Daniels: I firmly believe in conveying an expectation, and then empowering my chefs to uphold it. I have a group of fantastic chefs and we have created the culture to consistently provide the best possible food and strive to create a memorable experience for each and every diner, regardless of which outlet they are visiting.

C&RB: For other chefs who are just arriving at a property, as you did last year, can you tell us where you focused first, in an effort to improve the overall quality?

Daniels: For the first year, I mostly focused on improving the overall morale of the staff, creating a scratch kitchen, and improving the overall food offerings and presentations. I believe that being present and consistent is the best way to achieve these results. So, I made sure I was in the kitchen consistently, to contribute, observe, and hold everyone to the highest standards.

The club’s unusual name was coined while its founders were perusing a map of Scotland for inspiration, and a Scottish theme has been embraced on the property from the beginning; in addition to the logo and special rituals, the two golf courses are named the Long Mean and the Wee Friendly.

C&RB: Your food is contemporary and extremely upscale, as it has to be when trying to get members to dine at Fiddlesticks and not elsewhere in a region with so many great restaurant options. Where do find your inspiration?

Daniels: This is quite a complicated question. The instant gratification in making a once-in-a-lifetime experience, and having the ability to change a mood or feeling through food, is the most rewarding part of being a chef. I try to gain inspiration day in and day out, and then grow on that.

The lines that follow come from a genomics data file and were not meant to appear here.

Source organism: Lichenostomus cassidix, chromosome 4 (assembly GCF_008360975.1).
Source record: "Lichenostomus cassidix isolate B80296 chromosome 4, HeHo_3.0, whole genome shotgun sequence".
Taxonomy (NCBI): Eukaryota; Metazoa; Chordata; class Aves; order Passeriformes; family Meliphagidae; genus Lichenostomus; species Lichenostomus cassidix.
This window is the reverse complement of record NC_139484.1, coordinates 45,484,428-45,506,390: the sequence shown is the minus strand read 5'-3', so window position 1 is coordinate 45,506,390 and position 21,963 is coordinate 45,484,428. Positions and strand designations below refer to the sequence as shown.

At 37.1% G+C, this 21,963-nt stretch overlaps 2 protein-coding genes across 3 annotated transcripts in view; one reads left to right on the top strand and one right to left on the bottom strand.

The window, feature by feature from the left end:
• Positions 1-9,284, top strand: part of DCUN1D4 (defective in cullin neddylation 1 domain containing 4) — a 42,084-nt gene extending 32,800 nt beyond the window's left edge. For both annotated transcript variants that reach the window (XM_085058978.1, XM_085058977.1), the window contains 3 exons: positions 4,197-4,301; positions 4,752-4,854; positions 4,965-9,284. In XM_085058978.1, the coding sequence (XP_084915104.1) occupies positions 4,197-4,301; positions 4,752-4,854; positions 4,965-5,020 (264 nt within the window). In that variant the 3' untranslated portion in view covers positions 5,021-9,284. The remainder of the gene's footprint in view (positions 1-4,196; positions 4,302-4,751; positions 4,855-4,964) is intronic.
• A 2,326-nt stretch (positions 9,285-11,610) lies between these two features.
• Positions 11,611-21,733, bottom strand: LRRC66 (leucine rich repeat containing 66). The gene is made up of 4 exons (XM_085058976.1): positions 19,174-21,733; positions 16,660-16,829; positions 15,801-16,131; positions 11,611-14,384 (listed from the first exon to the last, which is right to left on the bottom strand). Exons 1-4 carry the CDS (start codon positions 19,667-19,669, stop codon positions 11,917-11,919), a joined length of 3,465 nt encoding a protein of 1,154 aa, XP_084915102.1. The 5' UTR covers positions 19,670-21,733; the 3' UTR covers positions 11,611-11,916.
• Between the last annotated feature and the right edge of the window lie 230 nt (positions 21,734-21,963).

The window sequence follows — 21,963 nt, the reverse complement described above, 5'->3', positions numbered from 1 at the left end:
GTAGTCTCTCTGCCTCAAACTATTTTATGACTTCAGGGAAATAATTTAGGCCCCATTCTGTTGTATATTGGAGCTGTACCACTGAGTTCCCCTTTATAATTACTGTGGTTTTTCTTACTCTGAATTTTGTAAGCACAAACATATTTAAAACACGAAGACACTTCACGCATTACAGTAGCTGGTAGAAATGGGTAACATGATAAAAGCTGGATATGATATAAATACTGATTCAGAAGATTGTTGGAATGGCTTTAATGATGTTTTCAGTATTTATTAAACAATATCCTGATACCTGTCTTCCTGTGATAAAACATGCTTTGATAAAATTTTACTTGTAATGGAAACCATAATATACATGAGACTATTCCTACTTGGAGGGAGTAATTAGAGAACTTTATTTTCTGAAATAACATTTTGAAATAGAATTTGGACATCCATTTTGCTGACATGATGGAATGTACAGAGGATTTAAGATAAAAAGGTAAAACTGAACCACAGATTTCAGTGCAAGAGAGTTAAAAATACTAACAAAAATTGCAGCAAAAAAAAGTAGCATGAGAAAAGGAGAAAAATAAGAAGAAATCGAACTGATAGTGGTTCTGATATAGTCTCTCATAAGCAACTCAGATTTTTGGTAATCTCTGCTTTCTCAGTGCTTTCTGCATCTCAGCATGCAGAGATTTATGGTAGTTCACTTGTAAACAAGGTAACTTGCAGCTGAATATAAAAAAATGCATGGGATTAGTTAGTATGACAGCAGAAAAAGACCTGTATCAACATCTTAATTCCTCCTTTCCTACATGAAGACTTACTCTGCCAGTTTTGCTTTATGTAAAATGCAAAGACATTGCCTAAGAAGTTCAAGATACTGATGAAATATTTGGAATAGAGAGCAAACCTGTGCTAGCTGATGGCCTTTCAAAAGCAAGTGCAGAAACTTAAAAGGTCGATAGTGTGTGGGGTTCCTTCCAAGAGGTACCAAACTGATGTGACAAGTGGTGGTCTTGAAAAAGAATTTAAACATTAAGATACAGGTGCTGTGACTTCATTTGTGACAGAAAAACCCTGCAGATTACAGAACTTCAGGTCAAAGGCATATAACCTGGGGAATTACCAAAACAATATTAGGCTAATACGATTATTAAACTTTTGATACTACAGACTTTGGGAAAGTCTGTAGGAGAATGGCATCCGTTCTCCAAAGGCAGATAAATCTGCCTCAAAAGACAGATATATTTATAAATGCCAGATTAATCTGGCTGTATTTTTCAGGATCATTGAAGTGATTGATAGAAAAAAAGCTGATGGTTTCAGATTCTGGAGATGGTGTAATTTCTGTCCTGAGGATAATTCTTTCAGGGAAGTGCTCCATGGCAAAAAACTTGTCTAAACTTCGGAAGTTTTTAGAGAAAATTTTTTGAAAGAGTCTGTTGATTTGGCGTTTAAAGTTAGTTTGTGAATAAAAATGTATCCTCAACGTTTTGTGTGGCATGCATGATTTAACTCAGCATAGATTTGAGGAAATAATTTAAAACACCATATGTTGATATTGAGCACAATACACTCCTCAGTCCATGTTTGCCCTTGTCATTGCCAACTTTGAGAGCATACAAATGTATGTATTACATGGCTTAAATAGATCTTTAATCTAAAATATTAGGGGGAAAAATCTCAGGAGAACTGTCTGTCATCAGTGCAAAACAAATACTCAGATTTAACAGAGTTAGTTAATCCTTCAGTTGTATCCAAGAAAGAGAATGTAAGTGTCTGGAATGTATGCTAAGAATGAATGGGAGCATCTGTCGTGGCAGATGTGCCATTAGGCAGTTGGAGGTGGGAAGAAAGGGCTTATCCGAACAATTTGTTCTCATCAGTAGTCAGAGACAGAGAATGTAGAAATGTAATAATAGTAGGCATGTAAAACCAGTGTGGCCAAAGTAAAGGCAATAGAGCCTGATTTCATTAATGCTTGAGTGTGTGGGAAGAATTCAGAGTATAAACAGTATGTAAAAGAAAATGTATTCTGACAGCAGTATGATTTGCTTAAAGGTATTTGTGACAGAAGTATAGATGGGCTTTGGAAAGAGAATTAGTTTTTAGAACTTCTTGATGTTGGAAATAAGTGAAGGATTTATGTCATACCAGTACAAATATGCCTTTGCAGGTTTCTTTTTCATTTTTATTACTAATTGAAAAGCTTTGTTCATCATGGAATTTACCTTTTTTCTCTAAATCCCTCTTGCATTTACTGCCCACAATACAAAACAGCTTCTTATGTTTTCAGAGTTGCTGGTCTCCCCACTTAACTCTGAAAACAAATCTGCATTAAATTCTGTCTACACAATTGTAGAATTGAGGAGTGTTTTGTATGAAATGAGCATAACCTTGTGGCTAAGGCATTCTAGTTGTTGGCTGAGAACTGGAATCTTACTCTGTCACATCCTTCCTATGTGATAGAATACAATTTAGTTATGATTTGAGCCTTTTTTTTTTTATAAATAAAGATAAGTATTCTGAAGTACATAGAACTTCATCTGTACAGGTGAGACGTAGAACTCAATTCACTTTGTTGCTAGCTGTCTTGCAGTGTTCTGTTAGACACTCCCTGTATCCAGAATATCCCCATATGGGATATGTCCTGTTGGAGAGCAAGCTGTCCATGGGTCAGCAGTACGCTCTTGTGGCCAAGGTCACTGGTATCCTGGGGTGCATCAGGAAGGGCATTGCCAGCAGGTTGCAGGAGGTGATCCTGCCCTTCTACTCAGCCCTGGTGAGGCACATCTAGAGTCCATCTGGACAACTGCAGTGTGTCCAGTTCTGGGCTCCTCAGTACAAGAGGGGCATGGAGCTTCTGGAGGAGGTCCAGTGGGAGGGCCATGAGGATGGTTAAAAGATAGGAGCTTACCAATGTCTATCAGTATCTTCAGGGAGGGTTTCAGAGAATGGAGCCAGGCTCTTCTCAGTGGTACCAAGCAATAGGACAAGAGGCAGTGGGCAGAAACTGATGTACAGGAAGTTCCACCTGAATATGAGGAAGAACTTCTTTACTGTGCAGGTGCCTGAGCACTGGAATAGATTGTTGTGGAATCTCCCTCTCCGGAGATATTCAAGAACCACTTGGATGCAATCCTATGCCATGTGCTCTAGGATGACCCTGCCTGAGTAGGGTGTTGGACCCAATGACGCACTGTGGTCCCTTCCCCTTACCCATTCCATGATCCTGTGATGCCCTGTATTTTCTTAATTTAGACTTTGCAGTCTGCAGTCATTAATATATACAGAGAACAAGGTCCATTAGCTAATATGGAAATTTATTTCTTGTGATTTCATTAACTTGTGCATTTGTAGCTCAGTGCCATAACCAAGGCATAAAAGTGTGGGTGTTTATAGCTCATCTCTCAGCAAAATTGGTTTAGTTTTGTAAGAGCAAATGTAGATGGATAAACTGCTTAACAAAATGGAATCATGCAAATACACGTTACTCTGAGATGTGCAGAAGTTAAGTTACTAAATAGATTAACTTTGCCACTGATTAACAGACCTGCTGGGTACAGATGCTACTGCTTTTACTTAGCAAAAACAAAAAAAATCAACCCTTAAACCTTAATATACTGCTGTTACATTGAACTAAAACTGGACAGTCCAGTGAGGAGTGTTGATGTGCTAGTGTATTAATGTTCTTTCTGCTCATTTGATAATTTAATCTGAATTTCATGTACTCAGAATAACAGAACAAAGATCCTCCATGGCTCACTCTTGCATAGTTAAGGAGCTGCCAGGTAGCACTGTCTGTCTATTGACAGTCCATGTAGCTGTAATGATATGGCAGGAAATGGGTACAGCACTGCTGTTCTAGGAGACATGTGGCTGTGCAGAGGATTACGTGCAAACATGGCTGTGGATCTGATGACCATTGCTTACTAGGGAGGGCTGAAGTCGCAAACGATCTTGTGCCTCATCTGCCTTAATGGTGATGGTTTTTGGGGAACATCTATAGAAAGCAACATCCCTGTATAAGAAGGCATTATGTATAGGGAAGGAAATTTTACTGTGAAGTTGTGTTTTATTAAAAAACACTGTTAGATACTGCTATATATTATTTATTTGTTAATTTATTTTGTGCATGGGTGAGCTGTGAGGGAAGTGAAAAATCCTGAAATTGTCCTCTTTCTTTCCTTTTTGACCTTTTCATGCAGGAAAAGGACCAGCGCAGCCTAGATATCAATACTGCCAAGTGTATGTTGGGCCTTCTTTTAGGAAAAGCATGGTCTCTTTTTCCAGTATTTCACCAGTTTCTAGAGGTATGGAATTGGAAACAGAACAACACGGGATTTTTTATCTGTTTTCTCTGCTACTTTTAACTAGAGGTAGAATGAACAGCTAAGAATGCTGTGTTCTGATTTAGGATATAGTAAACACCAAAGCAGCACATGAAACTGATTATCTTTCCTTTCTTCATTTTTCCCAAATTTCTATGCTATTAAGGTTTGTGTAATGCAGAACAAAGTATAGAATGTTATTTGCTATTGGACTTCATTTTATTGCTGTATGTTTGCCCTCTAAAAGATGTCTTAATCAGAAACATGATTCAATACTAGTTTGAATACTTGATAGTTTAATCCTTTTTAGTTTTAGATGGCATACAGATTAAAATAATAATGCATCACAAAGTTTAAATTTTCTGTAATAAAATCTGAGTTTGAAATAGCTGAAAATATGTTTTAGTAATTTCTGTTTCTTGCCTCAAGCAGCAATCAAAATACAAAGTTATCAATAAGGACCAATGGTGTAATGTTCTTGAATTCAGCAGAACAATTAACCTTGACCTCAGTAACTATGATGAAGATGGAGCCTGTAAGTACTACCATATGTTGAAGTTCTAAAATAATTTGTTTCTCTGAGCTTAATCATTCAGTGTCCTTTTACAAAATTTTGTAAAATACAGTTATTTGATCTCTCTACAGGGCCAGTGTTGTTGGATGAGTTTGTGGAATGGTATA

I am extremely over-analytical—almost fanatical—about everything we prepare here at the club. Some may see this as a fault, but I view it as part of always evolving, tweaking, improving, and learning. Whether it is a simple canape, dinner service, or high-end wine dinner, we strive to perfectly balance each bite in regard to salinity, acidity, texture, and flavor affinities.

In short, I look at each day as an opportunity to possibly change someone’s life—whether it’s an employee who is getting ready for the next step, a member who may have had a hard day, or the guest who is walking through the doors of Fiddlesticks for the very first time. We aim to deliver exceptional food and service, and look forward to creating once-in-a-lifetime meals.

Coffee-Crusted Venison Loin
Alaskan Halibut